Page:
Simon Bridges is an idiot. He thinks that Auckland’s congestion can be solved by focussing less on the CBD and large rail projects and more on local roading projects in the outer suburbs of the city and bus infrastructure. Of course this will solve congestion problems which occur predominately on the motorways going into the city centre. Improved local roads will allow motorists to get to the congested areas quicker.
Ad in general comments describes the system and the implications of National’s proposals well. Basically we already have a system where local and central Government negotiates funding for transport projects. It is set up under the Land Transport Management Act and is designed to remove political interference from decisions concerning transport funding. Projects are assessed according to benefit cost ratios, strategic considerations and anticipated growth patterns. Bridges wants to rip this system up.
Here are Ad’s comments in full.
“Mayor Brown’s decision to accede to government pressure and sign some transport accord similar to the Housing Accord is dangerous.
Auckland Council – together with every other council in the country – has just gone through a statutory process over the last three months to mandate a transport programme, and put their bids up to the National Land Transport Plan. It was the largest local public consultation ever done in New Zealand. This nationwide plan will be announced on June 30th. The evaluation of priorities is set and agreed between every council and the New Zealand Transport Agency. The law detailing this massive process – the Land Transport Management Act – was only revised last year.
Central government cannot override the process that it has just asked every other elected body in the country to undergo, because all bids are in, all Council rates are set, all roading and public transport contracts are ready to go for the new financial year.
Nor can any Minister change this process without changing the law.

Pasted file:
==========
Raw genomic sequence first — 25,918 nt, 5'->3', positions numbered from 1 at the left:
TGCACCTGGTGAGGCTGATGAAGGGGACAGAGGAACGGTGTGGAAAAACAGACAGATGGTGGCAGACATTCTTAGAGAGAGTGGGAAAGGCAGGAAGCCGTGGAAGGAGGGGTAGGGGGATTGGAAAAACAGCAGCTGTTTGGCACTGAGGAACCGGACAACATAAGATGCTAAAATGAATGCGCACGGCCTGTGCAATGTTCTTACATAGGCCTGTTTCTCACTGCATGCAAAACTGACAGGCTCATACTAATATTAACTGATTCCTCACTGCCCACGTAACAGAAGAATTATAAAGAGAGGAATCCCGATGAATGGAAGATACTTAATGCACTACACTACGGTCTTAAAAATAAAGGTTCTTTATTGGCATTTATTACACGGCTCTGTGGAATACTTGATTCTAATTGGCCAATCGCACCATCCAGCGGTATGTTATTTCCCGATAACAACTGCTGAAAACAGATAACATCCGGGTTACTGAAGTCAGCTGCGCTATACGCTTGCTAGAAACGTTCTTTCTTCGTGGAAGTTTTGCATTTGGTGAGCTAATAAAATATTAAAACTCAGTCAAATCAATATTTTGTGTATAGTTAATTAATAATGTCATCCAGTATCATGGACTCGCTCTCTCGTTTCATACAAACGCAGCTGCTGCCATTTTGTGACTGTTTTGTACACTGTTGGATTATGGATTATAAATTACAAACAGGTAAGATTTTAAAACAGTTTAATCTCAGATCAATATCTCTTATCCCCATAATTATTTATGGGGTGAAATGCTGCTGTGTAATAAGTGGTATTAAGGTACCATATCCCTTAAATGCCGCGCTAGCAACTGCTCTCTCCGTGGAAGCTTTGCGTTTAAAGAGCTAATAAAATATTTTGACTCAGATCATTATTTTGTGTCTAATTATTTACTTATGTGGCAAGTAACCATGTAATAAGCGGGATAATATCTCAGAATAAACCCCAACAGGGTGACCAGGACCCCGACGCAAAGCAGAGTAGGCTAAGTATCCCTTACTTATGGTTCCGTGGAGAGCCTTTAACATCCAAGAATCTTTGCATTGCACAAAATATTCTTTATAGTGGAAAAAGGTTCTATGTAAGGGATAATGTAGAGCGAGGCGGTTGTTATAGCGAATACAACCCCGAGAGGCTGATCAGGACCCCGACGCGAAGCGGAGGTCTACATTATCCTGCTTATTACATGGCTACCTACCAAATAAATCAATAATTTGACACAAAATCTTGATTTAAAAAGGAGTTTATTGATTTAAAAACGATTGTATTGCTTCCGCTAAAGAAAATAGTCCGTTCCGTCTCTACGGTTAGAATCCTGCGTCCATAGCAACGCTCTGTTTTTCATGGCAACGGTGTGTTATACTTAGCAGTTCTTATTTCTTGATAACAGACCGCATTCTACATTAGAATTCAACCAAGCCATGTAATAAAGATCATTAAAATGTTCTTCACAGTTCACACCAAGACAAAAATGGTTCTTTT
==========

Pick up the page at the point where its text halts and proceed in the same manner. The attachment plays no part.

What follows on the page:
If central government wants to change Auckland’s transport priorities, it should have done so as the plans were being formed. In case we forget, Auckland Transport is one of the largest commercial entities in the country, commanding about $14 billion worth of assets, running a system using about 40% of the country’s transport budget and about 60% of Council’s budget. Not even the Prime Minister can hold up his hand and command this supertanker to stop.
Mayor Brown could remind the government of how it complained that Auckland Council is spending too much on the centre of the city. This government’s sole direct economic development investment is precisely in the centre of the city: the Sky City Convention Centre. The government needs to be called out on this.
Mayor Brown could also remind the government that if they don’t like heavy rail investments, they should do the decent thing and subject their motorway projects – at a fair discount rate – to the same scrutiny and be prepared to reallocate that funding if it serves Auckland’s growth needs.
I hope this is depoliticized quickly by getting officials to agree the evaluative criteria on such things as:
– benefit discount rates
– the projected growth of Auckland
– the projected housing demand of Auckland
– the value of congestion in benefit evaluation
– the role of public transport in stabilizing and decreasing road congestion
– the set of means towards highest productivity of the road corridor
– the balance between congestion and productivity
– the value of access and choice
We should not have got to this point, but since we have, we should negotiate hard.”
Well said Ad. Allowing Bridges to make knee jerk anti rail decisions based on right wing prejudices would be a retrograde step.